I am currently a MCSE 4.0 but Microsoft is forcing that certification to become a MCSE 2000 by the end of this year. I need to know what test I need to become a MCSE 2000 from a MCSE 4. Please list all the tests I need to take for this certification. I am not interested in the accelerated test because I would be cramming and probably not able to retain the knowledge if I did.
You must pass the following exams to obtain a current MCSE for Windows 2000
1. 70-210 Windows 2000 Professional
2. 70-215 Windows 2000 Server
3. 70-216 Windows 2000 Network Infrastructure
4. 70-217 Windows 2000 Directory Services Infrastructure
You must also pass one of the following four exams as well
1. 70-219 Designing Windows 2000 Active Directory
2. 70-220 Designing Windows 2000 Security
3. 70-221 Designing Windows 2000 Network Infrastructure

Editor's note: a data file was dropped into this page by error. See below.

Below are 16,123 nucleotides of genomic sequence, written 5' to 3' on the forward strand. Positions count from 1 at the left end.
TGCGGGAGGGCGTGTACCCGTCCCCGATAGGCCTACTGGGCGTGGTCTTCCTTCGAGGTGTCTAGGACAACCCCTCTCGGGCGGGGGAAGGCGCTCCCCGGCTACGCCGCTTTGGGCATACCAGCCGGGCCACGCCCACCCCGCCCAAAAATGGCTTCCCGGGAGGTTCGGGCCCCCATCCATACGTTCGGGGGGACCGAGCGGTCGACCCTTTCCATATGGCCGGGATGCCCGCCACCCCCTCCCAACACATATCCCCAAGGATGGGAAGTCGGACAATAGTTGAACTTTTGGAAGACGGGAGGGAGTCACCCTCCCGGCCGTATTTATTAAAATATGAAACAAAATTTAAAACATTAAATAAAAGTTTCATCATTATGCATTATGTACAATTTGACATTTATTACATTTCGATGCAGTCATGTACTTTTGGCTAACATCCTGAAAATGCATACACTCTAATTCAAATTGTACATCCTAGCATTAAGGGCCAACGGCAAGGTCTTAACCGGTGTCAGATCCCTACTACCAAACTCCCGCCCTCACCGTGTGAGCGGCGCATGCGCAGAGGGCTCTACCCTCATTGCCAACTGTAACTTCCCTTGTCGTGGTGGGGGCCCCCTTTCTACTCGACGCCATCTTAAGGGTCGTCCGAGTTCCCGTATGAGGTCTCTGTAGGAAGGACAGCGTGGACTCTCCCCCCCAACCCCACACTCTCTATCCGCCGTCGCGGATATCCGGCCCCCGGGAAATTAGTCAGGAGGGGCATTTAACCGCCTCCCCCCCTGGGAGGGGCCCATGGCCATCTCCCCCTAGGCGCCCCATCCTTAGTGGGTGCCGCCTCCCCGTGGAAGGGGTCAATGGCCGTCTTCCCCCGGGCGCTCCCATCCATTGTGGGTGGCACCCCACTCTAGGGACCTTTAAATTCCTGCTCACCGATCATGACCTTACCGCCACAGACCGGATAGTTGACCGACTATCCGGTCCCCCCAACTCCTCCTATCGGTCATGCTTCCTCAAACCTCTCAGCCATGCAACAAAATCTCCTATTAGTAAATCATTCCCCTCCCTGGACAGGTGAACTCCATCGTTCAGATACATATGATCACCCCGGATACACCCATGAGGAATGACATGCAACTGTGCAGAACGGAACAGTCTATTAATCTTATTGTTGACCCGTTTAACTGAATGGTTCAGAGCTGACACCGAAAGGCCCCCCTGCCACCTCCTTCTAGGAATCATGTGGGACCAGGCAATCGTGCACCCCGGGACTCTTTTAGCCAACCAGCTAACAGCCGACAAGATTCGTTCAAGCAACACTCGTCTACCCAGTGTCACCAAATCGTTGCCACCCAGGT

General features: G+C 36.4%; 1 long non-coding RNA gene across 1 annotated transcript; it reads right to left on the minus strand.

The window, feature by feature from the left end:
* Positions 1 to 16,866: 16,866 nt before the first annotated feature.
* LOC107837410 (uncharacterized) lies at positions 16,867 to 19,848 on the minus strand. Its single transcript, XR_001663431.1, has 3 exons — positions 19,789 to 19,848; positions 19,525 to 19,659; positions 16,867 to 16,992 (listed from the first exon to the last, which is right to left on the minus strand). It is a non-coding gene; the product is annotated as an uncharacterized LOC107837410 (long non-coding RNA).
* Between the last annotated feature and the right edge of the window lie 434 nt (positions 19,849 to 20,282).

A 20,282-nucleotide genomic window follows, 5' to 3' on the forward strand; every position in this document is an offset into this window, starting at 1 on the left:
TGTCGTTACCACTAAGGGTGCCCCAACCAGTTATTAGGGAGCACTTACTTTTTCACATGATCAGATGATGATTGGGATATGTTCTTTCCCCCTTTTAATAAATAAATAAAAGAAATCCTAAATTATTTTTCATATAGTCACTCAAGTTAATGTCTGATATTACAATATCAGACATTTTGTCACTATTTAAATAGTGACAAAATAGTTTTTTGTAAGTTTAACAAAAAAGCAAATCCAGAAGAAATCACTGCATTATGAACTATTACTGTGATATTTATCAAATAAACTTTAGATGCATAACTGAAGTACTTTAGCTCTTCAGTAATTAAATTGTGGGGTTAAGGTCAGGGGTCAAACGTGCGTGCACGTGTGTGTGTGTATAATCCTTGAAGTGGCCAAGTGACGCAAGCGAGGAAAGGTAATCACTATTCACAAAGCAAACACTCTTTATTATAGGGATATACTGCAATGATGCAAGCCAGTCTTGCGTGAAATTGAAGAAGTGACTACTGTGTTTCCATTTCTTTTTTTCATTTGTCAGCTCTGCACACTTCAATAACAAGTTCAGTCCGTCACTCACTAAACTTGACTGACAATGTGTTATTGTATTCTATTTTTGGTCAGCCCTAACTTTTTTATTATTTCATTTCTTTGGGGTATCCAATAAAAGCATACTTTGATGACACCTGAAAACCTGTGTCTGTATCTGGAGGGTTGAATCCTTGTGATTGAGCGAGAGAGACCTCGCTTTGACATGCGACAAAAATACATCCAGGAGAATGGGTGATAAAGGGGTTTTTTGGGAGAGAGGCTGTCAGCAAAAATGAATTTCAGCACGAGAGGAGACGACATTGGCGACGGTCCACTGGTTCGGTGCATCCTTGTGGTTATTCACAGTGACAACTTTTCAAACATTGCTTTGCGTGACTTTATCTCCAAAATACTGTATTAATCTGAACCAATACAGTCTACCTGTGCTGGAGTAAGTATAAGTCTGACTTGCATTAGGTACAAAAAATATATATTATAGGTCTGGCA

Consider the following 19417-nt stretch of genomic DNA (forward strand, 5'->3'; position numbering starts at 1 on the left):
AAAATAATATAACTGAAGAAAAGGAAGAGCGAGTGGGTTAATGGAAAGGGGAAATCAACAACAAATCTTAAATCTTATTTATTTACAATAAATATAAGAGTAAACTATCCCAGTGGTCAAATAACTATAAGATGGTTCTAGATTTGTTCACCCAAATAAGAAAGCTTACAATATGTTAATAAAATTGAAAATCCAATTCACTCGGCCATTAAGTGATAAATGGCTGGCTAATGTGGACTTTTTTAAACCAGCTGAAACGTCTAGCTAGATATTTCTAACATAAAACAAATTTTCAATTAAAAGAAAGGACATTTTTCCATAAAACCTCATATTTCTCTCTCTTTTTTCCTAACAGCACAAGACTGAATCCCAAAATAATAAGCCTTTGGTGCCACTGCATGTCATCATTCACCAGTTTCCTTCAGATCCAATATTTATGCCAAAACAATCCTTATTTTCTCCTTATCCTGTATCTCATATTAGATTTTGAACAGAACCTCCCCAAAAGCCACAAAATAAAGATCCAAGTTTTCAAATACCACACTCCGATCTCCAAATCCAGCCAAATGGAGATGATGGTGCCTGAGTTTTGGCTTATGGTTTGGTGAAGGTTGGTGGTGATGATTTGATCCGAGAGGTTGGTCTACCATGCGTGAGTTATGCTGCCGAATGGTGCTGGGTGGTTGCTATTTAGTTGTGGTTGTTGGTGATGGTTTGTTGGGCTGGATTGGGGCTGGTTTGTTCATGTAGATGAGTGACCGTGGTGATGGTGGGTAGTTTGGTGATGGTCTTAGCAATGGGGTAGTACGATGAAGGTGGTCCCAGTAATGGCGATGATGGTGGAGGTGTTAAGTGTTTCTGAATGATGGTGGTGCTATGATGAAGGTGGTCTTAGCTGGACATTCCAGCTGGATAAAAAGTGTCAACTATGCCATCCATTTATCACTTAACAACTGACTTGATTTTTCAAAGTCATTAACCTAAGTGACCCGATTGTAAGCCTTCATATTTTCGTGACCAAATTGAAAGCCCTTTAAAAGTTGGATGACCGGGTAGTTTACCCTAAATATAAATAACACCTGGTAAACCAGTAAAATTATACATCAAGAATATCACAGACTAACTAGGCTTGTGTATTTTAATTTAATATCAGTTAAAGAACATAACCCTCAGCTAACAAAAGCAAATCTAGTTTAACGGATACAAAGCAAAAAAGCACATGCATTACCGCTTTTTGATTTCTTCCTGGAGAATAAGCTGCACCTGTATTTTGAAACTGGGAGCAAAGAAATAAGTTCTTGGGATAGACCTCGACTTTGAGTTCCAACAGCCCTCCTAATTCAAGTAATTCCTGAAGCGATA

4. 70-226 Designing Highly Available Web Solutions
Finally, you must pass 2 additional valid electives as documented on the Microsoft Web site at ? http://www.microsoft.com/trainingandservices/default.asp?PageID=mcp⋐Site=cert/mcse&PageCall=nttracks&AnnMenu=mcse&PageExt=.txt#elective
That is a total of seven exams in all, unless one or both of the electives you took for your NT 4.0 MCSE remain valid; if so, you reduce the total number of exams you must take by the number of electives that remain valid. Thus, you will probably end up taking between five and seven exams to maintain your MCSE status.
Dig deeper on IT Career Development and Training
Related Q&A from Ed Tittel, Networking Career, Certification Expert
The cyber security skills shortage comes from an aging workforce and lack of interest in security among students. Emphasis must be put on education ...continue reading
Career expert Ed Tittel explains how the value of VMware certs has changed since 2005.continue reading
Career expert Ed Tittel discusses which Microsoft certifications he considers most important for those pursuing a career in .NET.continue reading
Have a question for an expert?
Please add a title for your question
Get answers from a TechTarget expert on whatever's puzzling you.